With a little care and attention, your ground cover plants will thrive and add beauty and functionality to your garden for years to come!
Which flowering ground covers should I consider for my garden?
While not all ground covers flower, there are many that do. Beautiful and diverse, here are 13 of our favorites:
Pachysandra terminalis, also known as Japanese pachysandra, is a flowering ground cover that is widely used in landscaping. It is a slow-growing perennial that typically reaches a height of 6 to 12 inches and spreads up to 18 inches. Pachysandra terminalis features glossy green leaves and produces small, fragrant white flowers in the spring.
This ground cover thrives in typically poor growing conditions such as dry shade and clay-based soil. It is also pest and deer-resistant and makes an attractive ground cover for woodland gardens. Pachysandra terminalis can be planted by dividing existing clumps or by planting new bulbs. It can also be propagated by rooting stem cuttings taken in late summer or early fall.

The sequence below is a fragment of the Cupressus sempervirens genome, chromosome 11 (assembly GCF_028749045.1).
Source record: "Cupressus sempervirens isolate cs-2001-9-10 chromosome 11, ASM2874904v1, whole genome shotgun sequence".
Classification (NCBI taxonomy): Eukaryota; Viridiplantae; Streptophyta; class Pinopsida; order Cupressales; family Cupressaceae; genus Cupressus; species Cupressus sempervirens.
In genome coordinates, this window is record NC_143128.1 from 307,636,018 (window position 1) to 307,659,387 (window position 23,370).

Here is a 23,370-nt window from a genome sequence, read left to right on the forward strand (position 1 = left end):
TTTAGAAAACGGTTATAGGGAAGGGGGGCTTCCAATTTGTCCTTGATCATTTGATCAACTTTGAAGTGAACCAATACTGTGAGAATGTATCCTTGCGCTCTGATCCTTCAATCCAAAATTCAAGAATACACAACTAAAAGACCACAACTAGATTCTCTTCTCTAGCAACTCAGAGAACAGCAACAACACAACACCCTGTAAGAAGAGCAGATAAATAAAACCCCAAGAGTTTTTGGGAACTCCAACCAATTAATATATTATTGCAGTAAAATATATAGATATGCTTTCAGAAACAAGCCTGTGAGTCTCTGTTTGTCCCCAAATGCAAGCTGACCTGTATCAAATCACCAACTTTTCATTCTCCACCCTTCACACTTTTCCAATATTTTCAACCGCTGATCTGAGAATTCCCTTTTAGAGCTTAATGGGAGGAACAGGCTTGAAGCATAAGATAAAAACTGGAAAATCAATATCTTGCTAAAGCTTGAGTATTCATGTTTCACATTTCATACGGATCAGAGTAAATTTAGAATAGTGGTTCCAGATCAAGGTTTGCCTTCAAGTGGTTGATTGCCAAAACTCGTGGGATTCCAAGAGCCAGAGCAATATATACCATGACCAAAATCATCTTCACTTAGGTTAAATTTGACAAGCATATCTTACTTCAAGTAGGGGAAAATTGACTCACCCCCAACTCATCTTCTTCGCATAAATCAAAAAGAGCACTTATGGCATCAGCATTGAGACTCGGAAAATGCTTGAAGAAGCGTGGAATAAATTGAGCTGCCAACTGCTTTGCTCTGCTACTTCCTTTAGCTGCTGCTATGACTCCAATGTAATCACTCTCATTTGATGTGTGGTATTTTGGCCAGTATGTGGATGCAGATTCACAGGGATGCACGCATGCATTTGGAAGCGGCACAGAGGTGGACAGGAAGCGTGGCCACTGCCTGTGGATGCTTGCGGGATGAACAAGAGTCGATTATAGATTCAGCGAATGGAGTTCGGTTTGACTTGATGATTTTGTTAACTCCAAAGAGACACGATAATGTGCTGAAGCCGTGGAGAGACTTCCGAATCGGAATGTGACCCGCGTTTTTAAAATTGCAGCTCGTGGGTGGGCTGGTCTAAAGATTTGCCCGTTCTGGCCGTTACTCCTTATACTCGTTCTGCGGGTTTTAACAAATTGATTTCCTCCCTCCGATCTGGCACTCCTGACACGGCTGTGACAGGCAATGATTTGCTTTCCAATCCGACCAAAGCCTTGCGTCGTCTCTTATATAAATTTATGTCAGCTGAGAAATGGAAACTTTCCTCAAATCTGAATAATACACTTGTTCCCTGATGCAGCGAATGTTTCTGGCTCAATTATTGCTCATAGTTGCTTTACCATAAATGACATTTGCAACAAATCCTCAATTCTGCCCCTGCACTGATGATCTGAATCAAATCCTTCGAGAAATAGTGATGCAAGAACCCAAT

Ajuga reptans ‘Black Scallop’
Another one of our favorite flowering ground covers is Ajuga reptans ‘Black Scallop’ also known as Carpet Bugle. This vigorous, semi-evergreen perennial forms a dense mat of deep purple leaves with scalloped edges. In late spring and early summer it blooms with spikes of blue flowers that rise above the foliage. Ajuga reptans ‘Black Scallop’ thrives in full sun to part shade and prefers moist, well-drained soil.
This ground cover is perfect for covering large areas quickly. It can also be used as a colorful edging plant or as an accent in rock gardens. Ajuga reptans ‘Black Scallop’ is relatively low-maintenance and easy to care for. It can be propagated by division in the spring or fall or by rooting stem cuttings taken in the summer.